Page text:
How that will come together as a national pavilion will all be revealed in May this year when the Venice Biennale officially opens. The biennale forbids any participants from revealing the exact work they will be exhibiting beforehand, so all Breitz and Modisakeng can tell us is that the pavilion will use the moving image as a medium.
“The message of a video is more immediate, which has a lot to do with the fact that people are used to receiving images in the form of television, so people are already conditioned to read images when they are continuous frames.
“But also, practically, if I had to make a sculpture for the Venice Biennale, it would be quite an undertaking – I would need the material and the space to make it, and a lot of young, black South African artists don’t have access to those resources. So, it’s an easy medium to create with, without the constraints of resources. That’s how I gravitated towards it, anyway.”
There still exists confusion about the moving image as an art object, though, largely because it cannot be bought, or hung on a wall in the traditional sense. “The art world is really about commodity,” Modisakeng responds, “so how do you bring that into the art world when it has no real value as an object? It’s a question the whole world is grappling with at the moment.”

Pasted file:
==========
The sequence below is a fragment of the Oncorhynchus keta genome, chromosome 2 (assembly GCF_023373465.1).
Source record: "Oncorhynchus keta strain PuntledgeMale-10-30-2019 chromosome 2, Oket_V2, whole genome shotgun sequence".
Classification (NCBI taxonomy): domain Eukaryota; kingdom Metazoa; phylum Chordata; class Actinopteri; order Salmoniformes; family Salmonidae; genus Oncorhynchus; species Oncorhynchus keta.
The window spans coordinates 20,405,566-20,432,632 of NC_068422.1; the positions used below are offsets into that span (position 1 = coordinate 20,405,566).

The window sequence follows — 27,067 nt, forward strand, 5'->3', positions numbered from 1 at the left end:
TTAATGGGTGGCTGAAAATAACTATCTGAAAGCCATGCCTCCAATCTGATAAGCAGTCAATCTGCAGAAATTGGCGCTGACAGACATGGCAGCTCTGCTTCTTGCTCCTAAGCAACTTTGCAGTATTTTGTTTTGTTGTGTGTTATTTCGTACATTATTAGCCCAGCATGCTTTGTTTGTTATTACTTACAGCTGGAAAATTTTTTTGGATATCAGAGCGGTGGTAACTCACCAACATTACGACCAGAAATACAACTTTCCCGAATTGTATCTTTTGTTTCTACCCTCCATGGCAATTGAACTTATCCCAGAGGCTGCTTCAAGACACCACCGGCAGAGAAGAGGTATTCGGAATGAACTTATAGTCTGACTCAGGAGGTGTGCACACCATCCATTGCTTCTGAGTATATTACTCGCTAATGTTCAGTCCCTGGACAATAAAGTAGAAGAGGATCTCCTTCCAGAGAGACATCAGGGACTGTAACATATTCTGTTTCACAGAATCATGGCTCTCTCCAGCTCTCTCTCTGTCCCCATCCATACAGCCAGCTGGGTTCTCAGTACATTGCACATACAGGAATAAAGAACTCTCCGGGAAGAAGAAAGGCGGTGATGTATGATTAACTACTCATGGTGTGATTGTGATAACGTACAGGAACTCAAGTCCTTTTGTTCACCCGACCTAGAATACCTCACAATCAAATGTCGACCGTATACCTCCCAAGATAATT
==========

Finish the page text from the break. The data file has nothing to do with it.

Breitz was one of the early pioneers of the moving image in the South African gallery space, and Modisakeng’s formative experience with her works became the first “meeting” between the two. Modisakeng was working as a gallery assistant in Cape Town where one of Breitz’s more famous installations was being exhibited. For eight hours per day, Modisakeng would live with her trademark multichannel works that, Breitz explains, explored “the way mass media infantilises the audience”.